Tip 11. Keep the vase away from a hot, sunny window to prevent the flowers from popping too much and to prevent the water to get too warm for bacterial growth. The best room temperature is in the range of 54-64 Fahrenheit (12-18 Celcius) to make the blooms last longer.
Tip 12. Keep them away from ethylene gas or the fruit bowl. Ripening fruits, especially apples, bananas, pears, peaches, melons, release Ethylene gas which is a plant hormone that will make your orchids ripe faster. A study by Khunmuang et al. (2019) has found that exposure of cut Vanda orchid flowers to 1 or 10 μl L−1 ethylene significantly shortened their vase life from 12 days to 7.2 and 5.2 days respectively.
How to arrange cut orchids in a vase
Putting orchids in a vase gives a clean and modern look to any interior space. You don’t need a lot of flowers to make a statement. Just two blooms or even one would make a simple, yet elegant centerpiece.
You can put rocks at the bottom of the vase to keep the orchids in place. Or, you can accompany the flowers using ornamental branches like Curly Willow to keep the blooms in place and to add fullness and visual impact to the flower arrangement.
How to dry an orchid flower or make an orchid bouquet?
If you have orchid flowers with a short stem, like from corsages and bouquets, or simply you want to make the blooms last much longer than in water, you can dry them completely and afterward put them in glass jars to preserve their eternal beauty.
It is not difficult to preserve the flowers using silica gel to absorb the moisture away from the flower petals.
What you need:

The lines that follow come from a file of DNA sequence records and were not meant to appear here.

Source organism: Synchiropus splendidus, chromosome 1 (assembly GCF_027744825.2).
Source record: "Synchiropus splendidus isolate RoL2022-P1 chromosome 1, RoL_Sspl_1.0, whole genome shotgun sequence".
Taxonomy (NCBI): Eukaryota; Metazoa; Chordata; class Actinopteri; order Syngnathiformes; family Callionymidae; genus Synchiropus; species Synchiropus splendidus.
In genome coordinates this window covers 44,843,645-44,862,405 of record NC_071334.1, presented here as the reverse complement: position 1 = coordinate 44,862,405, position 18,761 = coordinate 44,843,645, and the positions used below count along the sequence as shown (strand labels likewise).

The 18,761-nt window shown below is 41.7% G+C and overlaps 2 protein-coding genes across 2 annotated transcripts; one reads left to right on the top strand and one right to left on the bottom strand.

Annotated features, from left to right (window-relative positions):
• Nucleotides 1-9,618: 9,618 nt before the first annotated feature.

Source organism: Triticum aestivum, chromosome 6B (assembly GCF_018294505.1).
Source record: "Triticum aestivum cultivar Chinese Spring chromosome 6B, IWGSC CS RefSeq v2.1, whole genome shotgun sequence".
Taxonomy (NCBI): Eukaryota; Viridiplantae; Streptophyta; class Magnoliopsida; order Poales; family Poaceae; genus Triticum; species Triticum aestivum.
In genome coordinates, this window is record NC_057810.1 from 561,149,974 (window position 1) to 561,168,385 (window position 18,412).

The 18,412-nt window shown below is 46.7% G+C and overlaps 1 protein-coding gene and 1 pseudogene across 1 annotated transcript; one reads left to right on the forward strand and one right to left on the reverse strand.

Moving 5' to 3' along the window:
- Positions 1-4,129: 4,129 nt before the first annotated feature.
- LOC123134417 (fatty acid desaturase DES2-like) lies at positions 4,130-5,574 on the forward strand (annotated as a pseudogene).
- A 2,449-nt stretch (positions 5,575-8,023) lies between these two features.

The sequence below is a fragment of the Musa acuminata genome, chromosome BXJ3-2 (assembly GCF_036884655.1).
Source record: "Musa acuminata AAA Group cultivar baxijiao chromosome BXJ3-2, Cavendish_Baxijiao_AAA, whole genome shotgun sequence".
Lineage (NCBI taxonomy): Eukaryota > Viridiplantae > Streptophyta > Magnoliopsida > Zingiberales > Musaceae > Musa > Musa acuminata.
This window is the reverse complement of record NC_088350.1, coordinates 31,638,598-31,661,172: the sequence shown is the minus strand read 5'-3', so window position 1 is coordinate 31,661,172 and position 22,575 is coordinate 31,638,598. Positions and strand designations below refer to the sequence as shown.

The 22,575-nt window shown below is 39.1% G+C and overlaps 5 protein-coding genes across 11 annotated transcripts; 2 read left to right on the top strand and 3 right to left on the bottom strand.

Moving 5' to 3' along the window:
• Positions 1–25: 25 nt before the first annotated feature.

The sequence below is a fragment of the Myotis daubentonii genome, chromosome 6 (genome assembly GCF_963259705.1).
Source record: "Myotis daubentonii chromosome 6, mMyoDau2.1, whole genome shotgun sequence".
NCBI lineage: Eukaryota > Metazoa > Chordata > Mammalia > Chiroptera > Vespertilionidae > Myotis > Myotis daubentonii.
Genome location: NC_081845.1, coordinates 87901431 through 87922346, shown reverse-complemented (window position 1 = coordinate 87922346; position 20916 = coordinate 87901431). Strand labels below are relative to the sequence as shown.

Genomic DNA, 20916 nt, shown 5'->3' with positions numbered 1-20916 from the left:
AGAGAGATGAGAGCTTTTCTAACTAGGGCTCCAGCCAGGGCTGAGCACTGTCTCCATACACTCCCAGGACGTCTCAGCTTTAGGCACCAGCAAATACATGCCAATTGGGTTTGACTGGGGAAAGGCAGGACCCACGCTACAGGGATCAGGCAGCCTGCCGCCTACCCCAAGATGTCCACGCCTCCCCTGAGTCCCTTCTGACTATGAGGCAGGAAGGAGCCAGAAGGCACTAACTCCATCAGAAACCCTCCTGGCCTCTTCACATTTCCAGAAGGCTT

- Silica gel: enough to completely cover the flower or bouquet. Silica gel is sand-like and can be purchased in a local craft store. When dried, it can be reused for the next batch.
- A plastic container with tight lid: big enough and deep enough to hold the flower or bouquet
How to make dried orchids:
- Remove the spent flowers from the stem or the bouquet
- Put a layer of silica gel on the bottom of the container
- Place the orchids carefully with the stem facing down to not crush the petals.
- Pour silica gel on top so that the flowers are fully immersed.
- Cover the container with lid and wait for 3 weeks.
- After 3 weeks, carefully remove the flowers from the silica gel
- To make it last longer, the dried flowers can be sprayed with hair spray and then kept in a closed glass jar to avoid contact with moisture in the air.
The life of a flower doesn’t end when it’s cut. By giving cut orchids proper care in water or drying them completely, you can continue to marvel at their stunning beauty for years to come, even though you forget to water them!
Which method have you tried to make your orchids last longer? Tell us below in the comments.
Khunmuang Sudarat, Kanlayanarat Sirichai, Wongs-Aree Chalermchai, Meir Shimon, Philosoph-Hadas Sonia, Oren-Shamir Michal, Ovadia Rinat, Buanong Mantana (2019). Ethylene Induces a Rapid Degradation of Petal Anthocyanins in Cut Vanda ‘Sansai Blue’ Orchid Flowers. Frontiers in Plant Science, 10